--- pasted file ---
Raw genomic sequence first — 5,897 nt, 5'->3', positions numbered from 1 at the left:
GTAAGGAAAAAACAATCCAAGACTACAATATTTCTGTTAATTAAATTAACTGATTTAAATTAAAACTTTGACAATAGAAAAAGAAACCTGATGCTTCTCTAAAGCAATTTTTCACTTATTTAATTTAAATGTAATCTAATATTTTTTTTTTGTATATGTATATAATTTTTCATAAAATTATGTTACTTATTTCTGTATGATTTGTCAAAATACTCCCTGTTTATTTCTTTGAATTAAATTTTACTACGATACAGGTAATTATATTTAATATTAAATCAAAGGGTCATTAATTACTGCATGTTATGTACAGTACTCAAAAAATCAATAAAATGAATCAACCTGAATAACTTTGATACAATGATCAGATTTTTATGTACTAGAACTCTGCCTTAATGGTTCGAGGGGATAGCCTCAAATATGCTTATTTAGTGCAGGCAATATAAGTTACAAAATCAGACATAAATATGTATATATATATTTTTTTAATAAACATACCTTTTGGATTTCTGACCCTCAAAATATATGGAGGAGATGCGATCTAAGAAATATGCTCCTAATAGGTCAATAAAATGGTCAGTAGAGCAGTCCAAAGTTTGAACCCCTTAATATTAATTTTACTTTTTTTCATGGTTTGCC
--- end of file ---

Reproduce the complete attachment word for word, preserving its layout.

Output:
Raw genomic sequence first — 5,897 nt, 5'->3', positions numbered from 1 at the left:
GTAAGGAAAAAACAATCCAAGACTACAATATTTCTGTTAATTAAATTAACTGATTTAAATTAAAACTTTGACAATAGAAAAAGAAACCTGATGCTTCTCTAAAGCAATTTTTCACTTATTTAATTTAAATGTAATCTAATATTTTTTTTTTGTATATGTATATAATTTTTCATAAAATTATGTTACTTATTTCTGTATGATTTGTCAAAATACTCCCTGTTTATTTCTTTGAATTAAATTTTACTACGATACAGGTAATTATATTTAATATTAAATCAAAGGGTCATTAATTACTGCATGTTATGTACAGTACTCAAAAAATCAATAAAATGAATCAACCTGAATAACTTTGATACAATGATCAGATTTTTATGTACTAGAACTCTGCCTTAATGGTTCGAGGGGATAGCCTCAAATATGCTTATTTAGTGCAGGCAATATAAGTTACAAAATCAGACATAAATATGTATATATATATTTTTTTAATAAACATACCTTTTGGATTTCTGACCCTCAAAATATATGGAGGAGATGCGATCTAAGAAATATGCTCCTAATAGGTCAATAAAATGGTCAGTAGAGCAGTCCAAAGTTTGAACCCCTTAATATTAATTTTACTTTTTTTCATGGTTTGCC